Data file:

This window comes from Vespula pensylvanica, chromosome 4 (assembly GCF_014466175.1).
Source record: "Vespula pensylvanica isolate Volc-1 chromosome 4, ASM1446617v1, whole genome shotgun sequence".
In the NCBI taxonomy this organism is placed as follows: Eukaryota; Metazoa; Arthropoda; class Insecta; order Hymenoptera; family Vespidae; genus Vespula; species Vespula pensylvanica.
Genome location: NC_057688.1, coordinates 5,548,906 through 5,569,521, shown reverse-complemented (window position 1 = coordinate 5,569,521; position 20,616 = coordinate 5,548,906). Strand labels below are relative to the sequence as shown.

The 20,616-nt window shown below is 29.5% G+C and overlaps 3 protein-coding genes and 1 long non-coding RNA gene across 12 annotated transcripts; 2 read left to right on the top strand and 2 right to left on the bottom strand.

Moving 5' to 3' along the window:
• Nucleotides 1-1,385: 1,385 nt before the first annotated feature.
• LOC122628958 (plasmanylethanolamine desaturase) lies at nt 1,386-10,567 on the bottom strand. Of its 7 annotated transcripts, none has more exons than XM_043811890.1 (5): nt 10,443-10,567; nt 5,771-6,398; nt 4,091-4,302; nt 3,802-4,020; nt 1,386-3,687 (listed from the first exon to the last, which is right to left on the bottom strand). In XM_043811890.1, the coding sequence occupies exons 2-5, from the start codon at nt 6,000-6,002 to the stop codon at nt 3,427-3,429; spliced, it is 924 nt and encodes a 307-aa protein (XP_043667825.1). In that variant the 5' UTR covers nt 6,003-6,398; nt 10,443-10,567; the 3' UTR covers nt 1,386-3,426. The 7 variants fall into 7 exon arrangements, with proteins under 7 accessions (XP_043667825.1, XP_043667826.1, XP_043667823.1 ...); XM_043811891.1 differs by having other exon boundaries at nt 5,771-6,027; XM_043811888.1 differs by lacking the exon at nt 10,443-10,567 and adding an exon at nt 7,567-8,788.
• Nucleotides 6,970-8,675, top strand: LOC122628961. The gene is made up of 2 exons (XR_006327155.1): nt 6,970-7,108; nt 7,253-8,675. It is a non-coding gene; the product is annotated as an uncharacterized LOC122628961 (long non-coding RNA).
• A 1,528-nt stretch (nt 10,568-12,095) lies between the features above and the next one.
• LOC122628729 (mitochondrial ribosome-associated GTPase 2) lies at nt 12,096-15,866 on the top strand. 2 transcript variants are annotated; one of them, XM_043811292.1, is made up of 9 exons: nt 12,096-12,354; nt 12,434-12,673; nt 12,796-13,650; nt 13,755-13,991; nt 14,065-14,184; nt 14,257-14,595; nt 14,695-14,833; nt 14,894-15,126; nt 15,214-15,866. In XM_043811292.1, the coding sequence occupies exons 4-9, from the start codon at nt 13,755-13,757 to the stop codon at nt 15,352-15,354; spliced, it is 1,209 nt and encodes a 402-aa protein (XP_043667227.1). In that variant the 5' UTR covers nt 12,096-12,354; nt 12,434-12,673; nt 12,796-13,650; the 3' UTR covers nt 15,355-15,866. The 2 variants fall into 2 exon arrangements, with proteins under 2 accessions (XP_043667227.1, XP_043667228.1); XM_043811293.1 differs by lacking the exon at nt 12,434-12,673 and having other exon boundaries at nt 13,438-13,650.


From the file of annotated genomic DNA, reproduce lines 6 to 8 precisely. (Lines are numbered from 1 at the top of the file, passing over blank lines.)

Moving 5' to 3' along the window:
• Nucleotides 1-1,385: 1,385 nt before the first annotated feature.
• LOC122628958 (plasmanylethanolamine desaturase) lies at nt 1,386-10,567 on the bottom strand. Of its 7 annotated transcripts, none has more exons than XM_043811890.1 (5): nt 10,443-10,567; nt 5,771-6,398; nt 4,091-4,302; nt 3,802-4,020; nt 1,386-3,687 (listed from the first exon to the last, which is right to left on the bottom strand). In XM_043811890.1, the coding sequence occupies exons 2-5, from the start codon at nt 6,000-6,002 to the stop codon at nt 3,427-3,429; spliced, it is 924 nt and encodes a 307-aa protein (XP_043667825.1). In that variant the 5' UTR covers nt 6,003-6,398; nt 10,443-10,567; the 3' UTR covers nt 1,386-3,426. The 7 variants fall into 7 exon arrangements, with proteins under 7 accessions (XP_043667825.1, XP_043667826.1, XP_043667823.1 ...); XM_043811891.1 differs by having other exon boundaries at nt 5,771-6,027; XM_043811888.1 differs by lacking the exon at nt 10,443-10,567 and adding an exon at nt 7,567-8,788.